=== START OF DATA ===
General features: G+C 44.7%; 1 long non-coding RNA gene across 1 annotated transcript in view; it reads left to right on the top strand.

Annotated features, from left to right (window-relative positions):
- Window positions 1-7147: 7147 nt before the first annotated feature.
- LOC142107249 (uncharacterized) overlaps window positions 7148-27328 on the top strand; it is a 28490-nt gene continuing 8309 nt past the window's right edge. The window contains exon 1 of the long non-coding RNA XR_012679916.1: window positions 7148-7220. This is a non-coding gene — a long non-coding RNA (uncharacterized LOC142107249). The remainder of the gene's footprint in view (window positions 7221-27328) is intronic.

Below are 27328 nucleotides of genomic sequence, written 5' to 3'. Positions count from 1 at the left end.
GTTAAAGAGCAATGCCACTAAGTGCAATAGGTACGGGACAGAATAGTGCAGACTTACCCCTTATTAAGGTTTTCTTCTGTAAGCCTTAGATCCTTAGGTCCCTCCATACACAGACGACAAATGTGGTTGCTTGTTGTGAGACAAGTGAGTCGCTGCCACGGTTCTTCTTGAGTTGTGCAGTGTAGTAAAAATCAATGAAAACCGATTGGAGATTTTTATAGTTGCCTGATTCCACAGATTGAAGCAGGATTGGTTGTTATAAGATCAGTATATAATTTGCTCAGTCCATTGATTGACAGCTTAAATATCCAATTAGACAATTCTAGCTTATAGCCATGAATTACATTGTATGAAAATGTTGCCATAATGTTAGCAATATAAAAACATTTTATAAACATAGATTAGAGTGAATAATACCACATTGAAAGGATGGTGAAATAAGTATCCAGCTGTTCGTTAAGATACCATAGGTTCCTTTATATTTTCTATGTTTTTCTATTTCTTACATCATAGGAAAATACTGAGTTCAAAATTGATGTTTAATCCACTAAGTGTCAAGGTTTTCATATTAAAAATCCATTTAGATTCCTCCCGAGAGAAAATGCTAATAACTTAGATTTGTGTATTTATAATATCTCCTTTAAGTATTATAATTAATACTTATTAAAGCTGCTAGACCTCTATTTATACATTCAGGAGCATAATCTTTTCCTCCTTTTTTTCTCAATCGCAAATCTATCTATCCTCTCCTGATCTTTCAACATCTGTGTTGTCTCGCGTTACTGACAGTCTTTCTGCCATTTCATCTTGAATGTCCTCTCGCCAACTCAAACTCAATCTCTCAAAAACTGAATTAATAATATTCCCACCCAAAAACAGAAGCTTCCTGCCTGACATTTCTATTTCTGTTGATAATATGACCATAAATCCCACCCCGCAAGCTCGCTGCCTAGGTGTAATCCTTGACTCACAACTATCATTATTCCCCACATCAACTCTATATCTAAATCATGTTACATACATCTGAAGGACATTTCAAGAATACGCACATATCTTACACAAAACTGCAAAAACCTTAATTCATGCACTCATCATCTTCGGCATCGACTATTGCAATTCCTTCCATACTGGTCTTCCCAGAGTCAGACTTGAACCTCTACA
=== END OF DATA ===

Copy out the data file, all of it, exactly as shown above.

General features: G+C 44.7%; 1 long non-coding RNA gene across 1 annotated transcript in view; it reads left to right on the top strand.

Annotated features, from left to right (window-relative positions):
- Window positions 1-7147: 7147 nt before the first annotated feature.
- LOC142107249 (uncharacterized) overlaps window positions 7148-27328 on the top strand; it is a 28490-nt gene continuing 8309 nt past the window's right edge. The window contains exon 1 of the long non-coding RNA XR_012679916.1: window positions 7148-7220. This is a non-coding gene — a long non-coding RNA (uncharacterized LOC142107249). The remainder of the gene's footprint in view (window positions 7221-27328) is intronic.

Below are 27328 nucleotides of genomic sequence, written 5' to 3'. Positions count from 1 at the left end.
GTTAAAGAGCAATGCCACTAAGTGCAATAGGTACGGGACAGAATAGTGCAGACTTACCCCTTATTAAGGTTTTCTTCTGTAAGCCTTAGATCCTTAGGTCCCTCCATACACAGACGACAAATGTGGTTGCTTGTTGTGAGACAAGTGAGTCGCTGCCACGGTTCTTCTTGAGTTGTGCAGTGTAGTAAAAATCAATGAAAACCGATTGGAGATTTTTATAGTTGCCTGATTCCACAGATTGAAGCAGGATTGGTTGTTATAAGATCAGTATATAATTTGCTCAGTCCATTGATTGACAGCTTAAATATCCAATTAGACAATTCTAGCTTATAGCCATGAATTACATTGTATGAAAATGTTGCCATAATGTTAGCAATATAAAAACATTTTATAAACATAGATTAGAGTGAATAATACCACATTGAAAGGATGGTGAAATAAGTATCCAGCTGTTCGTTAAGATACCATAGGTTCCTTTATATTTTCTATGTTTTTCTATTTCTTACATCATAGGAAAATACTGAGTTCAAAATTGATGTTTAATCCACTAAGTGTCAAGGTTTTCATATTAAAAATCCATTTAGATTCCTCCCGAGAGAAAATGCTAATAACTTAGATTTGTGTATTTATAATATCTCCTTTAAGTATTATAATTAATACTTATTAAAGCTGCTAGACCTCTATTTATACATTCAGGAGCATAATCTTTTCCTCCTTTTTTTCTCAATCGCAAATCTATCTATCCTCTCCTGATCTTTCAACATCTGTGTTGTCTCGCGTTACTGACAGTCTTTCTGCCATTTCATCTTGAATGTCCTCTCGCCAACTCAAACTCAATCTCTCAAAAACTGAATTAATAATATTCCCACCCAAAAACAGAAGCTTCCTGCCTGACATTTCTATTTCTGTTGATAATATGACCATAAATCCCACCCCGCAAGCTCGCTGCCTAGGTGTAATCCTTGACTCACAACTATCATTATTCCCCACATCAACTCTATATCTAAATCATGTTACATACATCTGAAGGACATTTCAAGAATACGCACATATCTTACACAAAACTGCAAAAACCTTAATTCATGCACTCATCATCTTCGGCATCGACTATTGCAATTCCTTCCATACTGGTCTTCCCAGAGTCAGACTTGAACCTCTACA